This being said I have been in fires where ventilation has not occurred and witnessed roll over and penciling in the smoke. This proves that there is enough o2 in the smoke to have a rollover leading to flashover.
That's true. Inside our flashover container we perform two kinds of burn. In the first one, we extract the smoke and let a ceilling of flame, in order to the trainees to see the effect of pulse. On the second kind of burn, we ventilated the fire by the bottom, but let the top part of door closed. So we have a heavy ceilling of black smoke.When you pulse inside, you create a hole and see that flames are INSIDE the smoke, invisible. During one burn, we've made some measure and discover O2 level in smoke was no lower than 17%!
In fact, in many case when you start to see flames at the junction between fresh air and smoke, it's too late.
An attack that you do not choose to vent on is a gamble that the fire is not impeding or spreading to impeade egress as well as a risking that you can find the seat of the fire before conditions change ie windows or structural components failing.
The fire depend on fresh air intake. It's like inside a chimney.If you change the air intake, the fire will change. If you don't change it the fire will not change. So windows failling never happened if you let the fire in its original state.
Also, as we advance to the seat of fire, we use pulsing techniques which have a vey good cooling effect, but without producing steam. This disminish the temp of gases and disminish the risk of collapsing and dilute the gas, avoid ignition.
For that, we must use a high GPM selectable gallongae nozzle, but use it at low flow rate. If you have such nozzle, you can test that at the fire station: use a 44mm hose line and a 135 GPM nozzle. Set it to low flow (about 40GPM). Then, turn the head full left, and turn back about one centimenter (1/2 or 1/3 of an inch) to the right, in order to have a 60° cone angle.
Being on your knees, hold the nozzle at 45° from the ground. Then, open it as fast as possible, and as the lever is at the full opened position, immediatly close the nozzle as fast as possible. Don't stop in the "opened" position: this must be a "go and back" movement.
You will see a fine cloud of dropplets, of about 3 feet diameter, flowing just in front of you. That's the way we cool and dilute the gases. Then we adance 3 feets (to be in the zone we cool) pulse again an so on.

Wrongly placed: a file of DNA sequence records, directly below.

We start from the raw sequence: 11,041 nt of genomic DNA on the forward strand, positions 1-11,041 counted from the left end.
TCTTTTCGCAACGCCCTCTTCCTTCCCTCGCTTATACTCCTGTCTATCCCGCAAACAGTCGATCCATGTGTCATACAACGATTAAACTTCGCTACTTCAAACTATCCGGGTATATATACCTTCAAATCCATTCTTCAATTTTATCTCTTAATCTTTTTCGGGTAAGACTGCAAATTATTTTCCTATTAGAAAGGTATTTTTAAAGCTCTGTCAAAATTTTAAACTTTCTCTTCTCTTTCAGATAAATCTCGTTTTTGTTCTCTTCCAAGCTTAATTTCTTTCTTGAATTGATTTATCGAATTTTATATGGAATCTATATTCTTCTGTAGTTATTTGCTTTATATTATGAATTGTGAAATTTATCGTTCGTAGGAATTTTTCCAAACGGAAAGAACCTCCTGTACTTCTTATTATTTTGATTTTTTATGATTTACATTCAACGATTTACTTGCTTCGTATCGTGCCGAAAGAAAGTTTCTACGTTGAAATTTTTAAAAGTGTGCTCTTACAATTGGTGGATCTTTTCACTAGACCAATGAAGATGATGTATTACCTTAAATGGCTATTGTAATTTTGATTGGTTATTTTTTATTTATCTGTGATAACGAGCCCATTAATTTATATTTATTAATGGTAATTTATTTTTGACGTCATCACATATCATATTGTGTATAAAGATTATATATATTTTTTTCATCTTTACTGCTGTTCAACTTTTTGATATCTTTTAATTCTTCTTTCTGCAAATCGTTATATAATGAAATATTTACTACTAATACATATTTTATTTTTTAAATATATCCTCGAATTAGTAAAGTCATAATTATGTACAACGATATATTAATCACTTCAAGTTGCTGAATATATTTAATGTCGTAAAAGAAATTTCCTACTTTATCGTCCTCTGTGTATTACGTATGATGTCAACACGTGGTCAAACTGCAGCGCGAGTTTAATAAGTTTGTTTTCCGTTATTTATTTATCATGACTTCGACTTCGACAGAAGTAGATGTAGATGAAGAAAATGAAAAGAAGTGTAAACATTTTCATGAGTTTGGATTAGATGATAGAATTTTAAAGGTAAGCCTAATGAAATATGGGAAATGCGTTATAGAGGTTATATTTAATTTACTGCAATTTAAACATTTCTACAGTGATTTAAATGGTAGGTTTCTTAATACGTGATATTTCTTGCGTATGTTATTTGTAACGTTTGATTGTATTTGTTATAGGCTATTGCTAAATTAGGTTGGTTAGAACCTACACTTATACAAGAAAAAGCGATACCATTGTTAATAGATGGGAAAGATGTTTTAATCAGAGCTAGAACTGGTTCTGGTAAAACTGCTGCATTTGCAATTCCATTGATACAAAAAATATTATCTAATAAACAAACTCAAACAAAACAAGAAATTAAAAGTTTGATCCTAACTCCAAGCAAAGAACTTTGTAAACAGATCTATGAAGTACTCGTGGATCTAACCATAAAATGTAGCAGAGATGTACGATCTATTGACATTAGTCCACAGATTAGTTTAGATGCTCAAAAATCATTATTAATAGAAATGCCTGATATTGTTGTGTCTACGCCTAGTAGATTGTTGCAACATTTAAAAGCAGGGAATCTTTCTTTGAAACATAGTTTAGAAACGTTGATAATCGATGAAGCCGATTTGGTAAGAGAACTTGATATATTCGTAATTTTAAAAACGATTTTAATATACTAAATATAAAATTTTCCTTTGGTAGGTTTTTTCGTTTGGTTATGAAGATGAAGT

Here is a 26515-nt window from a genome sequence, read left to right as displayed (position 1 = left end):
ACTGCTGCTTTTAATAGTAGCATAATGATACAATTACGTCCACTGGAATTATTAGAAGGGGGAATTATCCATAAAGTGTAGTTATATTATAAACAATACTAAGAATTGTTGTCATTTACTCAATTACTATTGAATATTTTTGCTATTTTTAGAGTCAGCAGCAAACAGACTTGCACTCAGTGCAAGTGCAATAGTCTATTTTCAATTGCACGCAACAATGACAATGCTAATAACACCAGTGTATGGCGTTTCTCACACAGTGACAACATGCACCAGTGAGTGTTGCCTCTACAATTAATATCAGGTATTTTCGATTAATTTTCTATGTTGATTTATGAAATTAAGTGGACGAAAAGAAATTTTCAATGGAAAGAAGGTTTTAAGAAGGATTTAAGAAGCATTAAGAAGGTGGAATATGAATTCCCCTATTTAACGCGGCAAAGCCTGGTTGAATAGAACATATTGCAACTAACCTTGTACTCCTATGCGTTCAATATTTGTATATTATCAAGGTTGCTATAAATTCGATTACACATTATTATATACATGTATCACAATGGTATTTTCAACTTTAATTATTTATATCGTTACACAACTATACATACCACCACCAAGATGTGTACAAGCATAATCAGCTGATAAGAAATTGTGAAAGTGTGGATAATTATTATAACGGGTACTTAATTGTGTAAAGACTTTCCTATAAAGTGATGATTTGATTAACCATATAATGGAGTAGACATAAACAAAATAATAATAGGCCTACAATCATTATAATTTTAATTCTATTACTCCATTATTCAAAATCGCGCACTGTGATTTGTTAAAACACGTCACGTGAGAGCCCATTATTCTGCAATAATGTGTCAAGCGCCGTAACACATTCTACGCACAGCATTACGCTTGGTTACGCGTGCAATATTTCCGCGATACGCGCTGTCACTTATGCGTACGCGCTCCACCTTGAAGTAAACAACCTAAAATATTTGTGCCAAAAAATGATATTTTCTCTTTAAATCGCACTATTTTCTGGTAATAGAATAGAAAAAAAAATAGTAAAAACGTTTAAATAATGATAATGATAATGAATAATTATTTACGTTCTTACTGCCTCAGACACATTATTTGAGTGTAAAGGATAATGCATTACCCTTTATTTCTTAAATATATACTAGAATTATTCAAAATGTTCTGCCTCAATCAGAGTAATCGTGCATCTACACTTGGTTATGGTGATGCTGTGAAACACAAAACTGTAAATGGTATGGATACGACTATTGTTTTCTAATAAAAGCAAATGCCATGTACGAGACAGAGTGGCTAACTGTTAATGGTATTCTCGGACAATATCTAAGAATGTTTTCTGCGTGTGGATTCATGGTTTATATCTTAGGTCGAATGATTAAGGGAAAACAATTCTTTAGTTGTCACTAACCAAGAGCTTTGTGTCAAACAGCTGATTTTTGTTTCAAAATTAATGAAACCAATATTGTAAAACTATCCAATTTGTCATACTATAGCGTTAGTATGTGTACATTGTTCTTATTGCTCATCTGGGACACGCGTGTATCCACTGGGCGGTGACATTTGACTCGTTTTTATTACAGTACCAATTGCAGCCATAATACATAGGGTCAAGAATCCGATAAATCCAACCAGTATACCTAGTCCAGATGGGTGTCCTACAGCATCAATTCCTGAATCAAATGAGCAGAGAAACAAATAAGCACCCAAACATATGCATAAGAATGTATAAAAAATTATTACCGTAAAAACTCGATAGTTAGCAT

Opening and flashover. In many cases, FF are afraid of flashover. But you don't have to be afraid as it strictly impossible to be catch in a flashover. What's happening are vent induced flashover which are trigged by FF themselves."
I believe your talking about a "Roll Over"(or flame over) trainer not a "Flash Over" trainer. I know they call them a flashover trainer.A flashover is when EVERYTHING in the room ignites at once and you wont survive that more than a few seconds even with full PPE. It is generally an explosion. Roll over or flame over, as long as you are low you can survive that. Rollover generally proceeds a flashover. The containers that burn in the front and you watch the flames overhead.. thats not a flash over.
Sorry, I don't understand: you quote one of my paragraph, where I don't talk about "training system" but of event and you "quote" about training system?
In the paragraph "What's happening are vent induced flashover which are trigged by FF themselves" I talk about what's happening during a real fire (eg in a house). The flashover is a full expansion of fire in all the room (this is NOT an explosion. Explision can be backadrft or fire gas ignition type of smoke explosion. See the http://www.tantad.com web site for article about FGI).In order for a flashover to happened, you must have a radiative feed back effect of abou 20kw per meter square. This can only happened if you have enought ventilation.
In fact, during my course I give a simple example: you have a bedroom in fire, with the door wide open. You will have flashover in 3 min. If you close a little the door, you will have it in 4 min, close a bit more the door will produce the flashover in 5, a bit more 6. But each time, as you disminish the air intake, the heat release rate curve is lower. And, at a moment, even if the door is not closed, the air intake will be enought to let the fire "live", but not enought to let it rise to flashover.
In this state, the fire will continue: it will go from the sofa to the harmchair, then to the TV, then to the carpet and so on, but without being able to produce enought heat to start the flashover phenoma.If you open the door, you change the air intake and then the fire can rise again and flash. When the initial air intake is enought, you have a flashover. When the initial air intake is not enought and that the change of air intake change the situation, you have a vent induce flashover.
Concerning the "flashover simulator", I agree. I start builind such system in 2003 and have been about 400 times inside. We can see all warning sign, buy never go to flashover. When I instruct instructor I always indicate that to them; you can see roll over, you can see dancing flame, bubble of gazes, and so on. Sometimes, we can also see a little "black fire", but the amount of fuel is too small and the container too big to go to flashover.
But one point: we are an international organisation, and actually, the Belgium team is testing a third kind of burn. In this burn, they add a wall in the middle of the container, with a window and a door. When the wall is a 20 feet, the "room" is too big to go to flashover, but when they put the wall at 10 feet, they go to flashover inside this room. We are studying that and the last video they send me show flashover in that room, with flames touching the ground.